Home Forums Horse and Musket American Civil War Altar of Freedom question

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  • #199239
    Avatar photovtsaogames
    Participant

    Some years back I got the Altar of Freedom rules and played two scenarios, Shiloh and Champion Hill. Our 15mm ACW figures are mounted on 1″ wide metal bases. With four such bases on magnetic 2″ square sabots, the game looked fine, twelve 15mm figures in two ranks for each brigade.

     

    But, in both cases the combat consisted of indecisive shoving back and forth. The Confederates got nowhere at Shiloh and Grant’s legions stalled at Champion Hill. Perhaps you chaps who play these rules can give me a hint. What was I doing wrong? Why was the combat so indecisive?

    It's never too late to have a happy childhood

    #199240

    <p style=”text-align: left;”>I am going to also post your question on the FB AoF group.</p>

    #199299
    Avatar photohammurabi70
    Participant

    In my limited experience this is the key question that nobody has got an answer for yet.

    All those that I know with a copy of the rules who want to use them have written (significant) changes into them to make them usable.

    www.olivercromwell.org; www.battlefieldstrust.com
    6mm wargames group: [email protected]; 2mm wargames group: [email protected]

    #199306

    Replies in FB

     

    “I always tried to use my support/flanks and high value units. I also used my Generals if they were near. In the end it always comes down to the die roll.”

    “I would guess they either weren’t searching for flanks, not using high-bonus brigades to spearhead assaults, or making poor use of their artillery. In my games with Zach Morgan those were the three ways we broke through. “Shoving” for position was pretty common otherwise. but then a brigade got knocked out of position and the dominos would start to fall!”

    “In my last game close combat from flanks was decisive.”

     

    “I dont mean to sound rude, but considering the ruleset, this question runs REALLY deep. It could be how the turn clock and priority points were managed by the attacker, I could be how they reserved points for after turn adjustments, how strong the units were used to lead attacks and follow up breakthroughs ect. I struggled with this myself and still do. The game is very tricky mentally. I feel you need to think multiple turns ahead and understand how to implement the various generals attributes. I know this feedback is not really helpful, but know your not alone. It is a difficult game to master, but know it is difficult for the opponent as well. Keep cracking on with it and when you achieve a breakthrough you will be overjoyed!”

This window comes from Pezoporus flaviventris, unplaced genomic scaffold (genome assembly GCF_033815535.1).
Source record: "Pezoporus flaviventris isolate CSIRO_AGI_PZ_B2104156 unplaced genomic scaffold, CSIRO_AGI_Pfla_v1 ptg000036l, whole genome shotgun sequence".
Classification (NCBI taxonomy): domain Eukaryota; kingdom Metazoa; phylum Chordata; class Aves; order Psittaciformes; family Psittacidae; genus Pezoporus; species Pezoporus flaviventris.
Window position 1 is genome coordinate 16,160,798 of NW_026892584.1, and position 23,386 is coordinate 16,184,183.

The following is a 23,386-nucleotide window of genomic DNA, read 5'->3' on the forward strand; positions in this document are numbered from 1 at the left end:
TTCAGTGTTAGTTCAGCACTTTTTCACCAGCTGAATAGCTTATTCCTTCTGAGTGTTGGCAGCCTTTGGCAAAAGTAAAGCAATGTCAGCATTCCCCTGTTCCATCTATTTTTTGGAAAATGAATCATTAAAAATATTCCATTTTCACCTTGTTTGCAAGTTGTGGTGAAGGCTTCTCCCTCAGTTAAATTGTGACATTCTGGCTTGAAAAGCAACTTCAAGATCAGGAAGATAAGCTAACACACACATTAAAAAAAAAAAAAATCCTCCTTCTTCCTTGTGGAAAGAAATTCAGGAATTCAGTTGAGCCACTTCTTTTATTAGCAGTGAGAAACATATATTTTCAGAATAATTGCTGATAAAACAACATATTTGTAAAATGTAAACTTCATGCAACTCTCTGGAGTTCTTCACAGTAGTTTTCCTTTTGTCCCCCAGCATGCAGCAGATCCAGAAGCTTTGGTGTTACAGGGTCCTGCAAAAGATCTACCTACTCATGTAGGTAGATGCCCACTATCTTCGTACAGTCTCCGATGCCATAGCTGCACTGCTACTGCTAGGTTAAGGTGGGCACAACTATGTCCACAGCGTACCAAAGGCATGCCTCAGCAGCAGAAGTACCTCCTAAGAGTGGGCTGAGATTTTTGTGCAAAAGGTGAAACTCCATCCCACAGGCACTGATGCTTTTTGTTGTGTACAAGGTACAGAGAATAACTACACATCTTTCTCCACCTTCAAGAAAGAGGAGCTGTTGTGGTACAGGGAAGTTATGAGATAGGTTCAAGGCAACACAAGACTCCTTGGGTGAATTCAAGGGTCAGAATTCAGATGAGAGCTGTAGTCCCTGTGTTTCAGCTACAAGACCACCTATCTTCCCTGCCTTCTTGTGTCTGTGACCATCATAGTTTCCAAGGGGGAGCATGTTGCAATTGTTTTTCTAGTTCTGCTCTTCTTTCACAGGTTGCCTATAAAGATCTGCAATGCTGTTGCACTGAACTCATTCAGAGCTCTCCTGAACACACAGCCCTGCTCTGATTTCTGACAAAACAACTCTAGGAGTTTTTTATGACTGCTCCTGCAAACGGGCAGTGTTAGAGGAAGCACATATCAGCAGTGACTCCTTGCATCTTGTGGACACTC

#199342

    Yes, lots of shoving.  I house ruled it such that a unit can never recover back to a pristine state.

    That helped a little, but i still think the rally/recovery mechanisms are off quite a bit but the rest of the game is great. Units should be good for at most two or three fights and then they are exhausted for the day—even if they win.

    Mick Hayman
    Margate and New Orleans

    #199357
    Avatar photovtsaogames
    Participant

    Hmm, sounds like house rules are often used. While I am always capable of making egregious tactical errors, I have been gaming for 60 years and generally seek open flanks and such. As the Union player at Shiloh, by the second turn I could have had breakfast and read the morning paper for all the pressure from the Confederates.

    It's never too late to have a happy childhood

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